In the wake of all the noise generated by the release of Google Calendar last week, I added a comment to a post by fellow ZDNet blogger Richard MacManus about Google Calendar suggesting that Google wasn't about to "kill" anything. Richard's reply got me thinking: who really has the best shot at winning the Web Office game?
Here's the comment I posted in response to Richard's reply:
"The migration to a web office will be slow and possibly never complete for many. So Microsoft, with their entrenched base, is actually in the best position to leverage that base as they migrate key functionality from the fat clients we use today to the lightweight web tools that are today in the chipped flint state of technical evolution.
Google will be a viable alternative for the ABM crowd and Mac and *NIX folk and will hopefully be to the web office space what Firefox is to the browser space - a serious competitor that keeps Microsoft from getting lazy and complacent (again).
Nothing in Microsoft's long history of market dominance suggest they will sit idly by and allow one of their major revenue streams to be diverted. And from the long view, their response to web-based software and services has been much faster and more concerted than their previous epiphanies that the world had changed while they counted their treasure. Call it the Ray Ozzie/Gary Flake effect."
Doesn't that make sense? If you accept it as a given that Microsoft currently owns the market for productivity suites on the Windows platform (and I hope you brought enough mind-altering substance to share with everyone if you don't), then aren't they in the best position to extend that advantage onto the web by transitioning Office into a service without relinquishing the advantages of a PC-based client?
One of the biggest complaints I hear about Office is that it is too expensive. Suppose Microsoft were to create a new "light" version of Office that provided a core set of features in both an online and a PC-based incarnation. Further suppose that part of this dualism was the ability to instantly publish any document to a shared, collaborative online space with synchronization back to your desktop. This web-enhanced Office Light could be sold at a nominal price or given away with a subscription to the online service. Given their existing assets in collaboration in the form of SharePoint and Groove (not to mention Exchange Server), how difficult would this really be?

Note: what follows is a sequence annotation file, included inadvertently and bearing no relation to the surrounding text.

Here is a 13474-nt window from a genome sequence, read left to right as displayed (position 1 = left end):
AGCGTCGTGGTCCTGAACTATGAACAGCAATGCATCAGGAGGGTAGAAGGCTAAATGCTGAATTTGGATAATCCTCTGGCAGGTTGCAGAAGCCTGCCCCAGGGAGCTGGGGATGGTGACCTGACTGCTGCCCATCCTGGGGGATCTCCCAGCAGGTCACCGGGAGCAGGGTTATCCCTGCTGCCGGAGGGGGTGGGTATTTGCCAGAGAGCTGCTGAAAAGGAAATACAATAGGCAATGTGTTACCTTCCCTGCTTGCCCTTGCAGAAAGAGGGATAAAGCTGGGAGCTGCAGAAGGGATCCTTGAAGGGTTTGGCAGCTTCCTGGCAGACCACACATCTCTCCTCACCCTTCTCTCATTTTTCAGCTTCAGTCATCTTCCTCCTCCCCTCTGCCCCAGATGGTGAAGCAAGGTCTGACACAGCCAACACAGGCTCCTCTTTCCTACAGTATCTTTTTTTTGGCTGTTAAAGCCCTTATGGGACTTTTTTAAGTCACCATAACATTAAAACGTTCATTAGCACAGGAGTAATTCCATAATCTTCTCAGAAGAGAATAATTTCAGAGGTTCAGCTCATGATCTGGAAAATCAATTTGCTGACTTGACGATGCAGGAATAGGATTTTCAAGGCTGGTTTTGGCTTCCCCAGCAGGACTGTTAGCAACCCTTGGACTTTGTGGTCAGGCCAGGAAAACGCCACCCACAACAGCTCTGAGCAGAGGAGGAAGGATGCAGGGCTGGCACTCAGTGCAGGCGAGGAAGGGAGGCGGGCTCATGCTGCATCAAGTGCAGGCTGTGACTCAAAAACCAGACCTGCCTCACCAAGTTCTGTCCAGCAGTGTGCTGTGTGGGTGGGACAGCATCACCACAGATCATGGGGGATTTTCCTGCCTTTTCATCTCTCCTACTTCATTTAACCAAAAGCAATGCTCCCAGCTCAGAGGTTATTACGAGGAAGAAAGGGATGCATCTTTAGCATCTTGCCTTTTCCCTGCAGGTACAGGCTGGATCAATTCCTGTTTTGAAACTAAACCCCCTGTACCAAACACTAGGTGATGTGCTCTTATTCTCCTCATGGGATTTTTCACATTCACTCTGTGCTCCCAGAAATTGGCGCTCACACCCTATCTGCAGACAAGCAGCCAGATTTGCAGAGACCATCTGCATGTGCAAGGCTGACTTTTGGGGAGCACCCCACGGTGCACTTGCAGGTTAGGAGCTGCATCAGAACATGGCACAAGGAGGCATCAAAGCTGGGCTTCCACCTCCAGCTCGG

Another complaint about Office is that it's bloated - that the average user only touches a fraction of the total functionality. A light, but fully file-compatible version that was differentiated not only by a reduced price, feature set, and desktop footprint, but also by its ability to connect to a web-based counterpart integrated with a collaboration environment would be a killer app for many people.
The current Office Live initiative was criticized by a lot of people for not being a web-based version of the current suite. I'm the first to admit Microsoft makes some awfully curious decisions when it comes to naming products. The whole Internet Explorer/Windows Explorer and Outlook Express/Outlook confusion are classic cases in point. But what if Office Live, in its current form, is just the first stage in establishing the infrastructure for an application play like the one I'm describing?
I think it would work. And I think it would be an incredibly tough act to compete with. For Google, or anyone else. What do you think?